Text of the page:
A federal appeals court on Monday issued one of the most comprehensive rulings yet limiting police use of Tasers against low-level offenders who seem to pose little threat and may be mentally ill.
In a case out of San Diego County, the 9th U.S. Circuit Court of Appeals criticized an officer who, without warning, shot an emotionally troubled man with a Taser when he was unarmed, yards away, and neither fleeing nor advancing on the officer.
Sold as a nonlethal alternative to guns, Tasers deliver an electrical jolt meant to subdue a subject. The stun guns have become a common and increasingly controversial tool used by law enforcement.
There have been at least nine Taser-related fatalities in the Sacramento region, including the death earlier this month of Paul Martinez Jr., an inmate shot with a stun gun while allegedly resisting officers at the Roseville jail.
As lawsuits have proliferated against police and Taser International, which manufactures the weaons, the nation’s appellate courts have been trying to define what constitutes appropriate Taser use.
The San Diego County case is the latest ruling to address the issue.
The court recounted the facts of the case:
In the summer of 2005, Carl Bryan, 21, was pulled over for a seat-belt violation and did not follow an officer’s order to stay in the car.
Earlier, he had received a speeding ticket and had taken off his T-shirt to wipe away tears. He was wearing only the underwear he’d slept in because a woman had taken his keys, the court said without further explanation.
During his second traffic stop in Coronado, he got out of the car. He was “agitated … yelling gibberish and hitting his thighs, clad only in his boxer shorts and tennis shoes” but did not threaten the officer verbally or physically, the judges wrote.
That’s when Coronado Police Officer Brian McPherson, who was standing about 20 feet away watching Bryan’s “bizarre tantrum,” fired his Taser, the court said.
Without a word of warning, he hit Bryan in the arm with two metal darts, delivering a 1,200-volt jolt.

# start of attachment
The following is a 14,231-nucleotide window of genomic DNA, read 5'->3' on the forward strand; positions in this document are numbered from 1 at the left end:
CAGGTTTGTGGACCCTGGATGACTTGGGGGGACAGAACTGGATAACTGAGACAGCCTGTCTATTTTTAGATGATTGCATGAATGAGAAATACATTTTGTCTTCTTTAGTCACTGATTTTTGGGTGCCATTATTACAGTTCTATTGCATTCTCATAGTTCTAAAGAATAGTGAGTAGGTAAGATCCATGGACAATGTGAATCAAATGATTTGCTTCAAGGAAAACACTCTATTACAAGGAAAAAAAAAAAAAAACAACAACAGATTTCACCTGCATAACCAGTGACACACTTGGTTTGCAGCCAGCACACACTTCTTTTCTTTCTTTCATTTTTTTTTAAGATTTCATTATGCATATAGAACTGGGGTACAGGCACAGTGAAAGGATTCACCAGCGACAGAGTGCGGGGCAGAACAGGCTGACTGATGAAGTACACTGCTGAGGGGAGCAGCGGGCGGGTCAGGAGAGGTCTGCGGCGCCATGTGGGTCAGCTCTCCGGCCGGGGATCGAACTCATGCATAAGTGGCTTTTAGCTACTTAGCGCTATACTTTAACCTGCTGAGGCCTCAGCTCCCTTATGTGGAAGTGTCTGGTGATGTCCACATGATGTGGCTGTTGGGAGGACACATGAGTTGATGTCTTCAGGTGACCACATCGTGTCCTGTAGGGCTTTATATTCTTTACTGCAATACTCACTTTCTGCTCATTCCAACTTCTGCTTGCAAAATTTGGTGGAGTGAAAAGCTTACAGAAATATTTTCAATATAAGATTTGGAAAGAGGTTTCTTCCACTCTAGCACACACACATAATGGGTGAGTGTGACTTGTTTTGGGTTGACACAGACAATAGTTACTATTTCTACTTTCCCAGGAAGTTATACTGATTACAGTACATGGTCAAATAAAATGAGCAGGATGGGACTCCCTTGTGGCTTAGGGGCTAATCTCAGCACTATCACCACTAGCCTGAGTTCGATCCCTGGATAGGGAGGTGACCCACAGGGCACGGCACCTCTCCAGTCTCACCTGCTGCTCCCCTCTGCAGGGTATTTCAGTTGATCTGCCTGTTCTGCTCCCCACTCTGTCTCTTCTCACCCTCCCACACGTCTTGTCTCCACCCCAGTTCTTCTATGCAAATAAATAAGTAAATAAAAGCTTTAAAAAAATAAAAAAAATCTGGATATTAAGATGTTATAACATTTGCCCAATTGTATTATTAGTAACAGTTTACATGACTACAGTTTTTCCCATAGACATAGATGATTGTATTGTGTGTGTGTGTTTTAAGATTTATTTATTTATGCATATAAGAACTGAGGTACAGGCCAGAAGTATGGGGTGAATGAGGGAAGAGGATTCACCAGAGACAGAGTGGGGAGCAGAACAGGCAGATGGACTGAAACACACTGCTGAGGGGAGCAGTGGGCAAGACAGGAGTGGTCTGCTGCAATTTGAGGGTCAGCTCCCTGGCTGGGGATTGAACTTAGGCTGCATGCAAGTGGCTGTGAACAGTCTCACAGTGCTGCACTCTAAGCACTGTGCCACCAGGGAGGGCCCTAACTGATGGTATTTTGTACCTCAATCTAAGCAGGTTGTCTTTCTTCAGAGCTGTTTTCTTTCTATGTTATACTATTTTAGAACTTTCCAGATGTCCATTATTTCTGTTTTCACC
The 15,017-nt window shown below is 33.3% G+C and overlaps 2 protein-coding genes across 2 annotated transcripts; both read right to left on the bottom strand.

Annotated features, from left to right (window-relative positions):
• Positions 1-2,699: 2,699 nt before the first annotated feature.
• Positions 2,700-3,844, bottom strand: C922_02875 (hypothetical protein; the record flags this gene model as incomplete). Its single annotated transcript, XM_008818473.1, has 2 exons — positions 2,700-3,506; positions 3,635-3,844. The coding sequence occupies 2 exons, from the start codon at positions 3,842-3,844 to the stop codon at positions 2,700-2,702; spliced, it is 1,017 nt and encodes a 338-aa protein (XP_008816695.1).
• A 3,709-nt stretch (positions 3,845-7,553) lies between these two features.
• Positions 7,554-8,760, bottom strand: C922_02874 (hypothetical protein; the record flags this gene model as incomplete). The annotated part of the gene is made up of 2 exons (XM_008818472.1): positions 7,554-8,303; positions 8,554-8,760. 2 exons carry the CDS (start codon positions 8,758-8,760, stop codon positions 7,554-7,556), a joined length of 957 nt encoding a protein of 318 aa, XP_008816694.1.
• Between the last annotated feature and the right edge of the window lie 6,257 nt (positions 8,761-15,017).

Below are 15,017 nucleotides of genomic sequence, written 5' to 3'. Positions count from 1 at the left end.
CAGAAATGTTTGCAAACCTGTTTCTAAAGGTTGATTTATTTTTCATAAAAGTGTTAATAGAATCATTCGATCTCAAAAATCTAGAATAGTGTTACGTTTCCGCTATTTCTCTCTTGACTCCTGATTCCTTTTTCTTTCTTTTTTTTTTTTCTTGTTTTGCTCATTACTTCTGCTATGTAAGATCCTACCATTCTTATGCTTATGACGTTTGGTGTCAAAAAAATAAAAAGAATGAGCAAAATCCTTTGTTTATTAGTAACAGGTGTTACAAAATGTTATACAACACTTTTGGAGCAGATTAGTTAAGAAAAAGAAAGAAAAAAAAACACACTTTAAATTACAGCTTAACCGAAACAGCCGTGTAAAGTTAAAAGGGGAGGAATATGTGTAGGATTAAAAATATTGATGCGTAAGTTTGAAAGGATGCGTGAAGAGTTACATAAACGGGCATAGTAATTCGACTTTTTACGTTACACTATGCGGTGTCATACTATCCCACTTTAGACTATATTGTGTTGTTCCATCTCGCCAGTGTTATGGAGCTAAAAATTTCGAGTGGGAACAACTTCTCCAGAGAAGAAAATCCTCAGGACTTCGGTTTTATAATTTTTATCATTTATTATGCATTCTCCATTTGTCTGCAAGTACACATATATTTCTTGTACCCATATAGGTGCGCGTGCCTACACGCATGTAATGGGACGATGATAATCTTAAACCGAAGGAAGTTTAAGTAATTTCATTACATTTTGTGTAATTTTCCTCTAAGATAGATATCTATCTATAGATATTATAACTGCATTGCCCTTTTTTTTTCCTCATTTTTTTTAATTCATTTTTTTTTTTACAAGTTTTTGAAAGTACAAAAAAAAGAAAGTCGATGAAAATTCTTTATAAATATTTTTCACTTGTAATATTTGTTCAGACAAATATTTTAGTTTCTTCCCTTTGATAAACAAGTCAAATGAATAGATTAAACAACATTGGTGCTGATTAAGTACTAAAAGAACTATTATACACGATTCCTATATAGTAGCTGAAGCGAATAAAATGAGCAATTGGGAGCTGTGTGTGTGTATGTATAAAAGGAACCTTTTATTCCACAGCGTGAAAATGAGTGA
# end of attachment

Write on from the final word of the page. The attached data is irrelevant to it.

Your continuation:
Temporarily paralyzed and in intense pain, Bryan fell face-first on the pavement. The fall shattered four of his front teeth and left him with facial abrasions and swelling. Later, a doctor had to use a scalpel to remove one of the darts.
Bryan sued McPherson, the Coronado Police Department and the city of Coronado, alleging excessive force in violation of his Fourth Amendment rights.
The officer moved to have the claim dismissed, but a federal trial judge ruled in Bryan’s favor.
A three-judge panel of the 9th Circuit affirmed the trial judge’s ruling on Monday, concluding that the level of force used by the officer was excessive.
McPherson could have waited for backup or tried to talk the man down, the judges said. If Bryan was mentally ill, as the officer contended, then there was even more reason to use “less intrusive means,” the judges said.
“Officer McPherson’s desire to quickly and decisively end an unusual and tense situation is understandable,” Judge Kim McLane Wardlaw wrote for the court. “His chosen method for doing so violated Bryan’s constitutional right to be free from excessive force.”
Some lawyers called it a landmark decision.
Eugene Iredale, a San Diego lawyer who argued the case, said it was one of the clearest and most complete statements yet from an appellate court about the limits of Taser use.
He said after Monday’s decision that courts will consider all circumstances, including whether someone poses a threat, has committed a serious crime or is mentally troubled.
“In an era where everybody understands ‘don’t tase me, bro,’ courts are going to look more closely at the use of Tasers, and they’re going to try to deter the promiscuous oversue of that tool,” he said.
That’s especially true in the context of those who appear to be emotionally disturbed or mentally ill, said Johnny Griffin III, a Sacramento plaintiffs lawyer.
Griffin represented the family of a troubled Woodland man who died under police restraint after being struck multiple times with Tasers.
In May 2008, Ricardo Abrahams walked away from a voluntary care facility and disobeyed the orders of officers called to check on his well-being. They shot him repeatedly with stun guns.
The case against the city of Woodland and its officers was settled in June for $300,000.
“I think it confirms what I and other lawyers in this area have been saying: You can’t treat a person with mental illness the same as someone without mental illness,” Griffin said.
Law enforcement authorities in Sacramento said they don’t expect Monday’s ruling to prompt much change.
Sacramento Police Department and Sacramento County Sheriff’s Department policies permit the use of force to gain control of a suspect or prevent harm to others.
“Certainly the officer should be able to articulate the reason the force (was used), and a mere resistance to comply may not be enough,” said Sheriff John McGinness.
Sgt. Norm Leong, spokesman for the Police Department, said his agency’s policy on the use of stun guns mainly covers safety considerations. It doesn’t list behaviors or situations that warrant using the devices, he said.
“Ideally, in every circumstance, we try to gain compliance verbally, and force is the last option we ever want to use,” he said.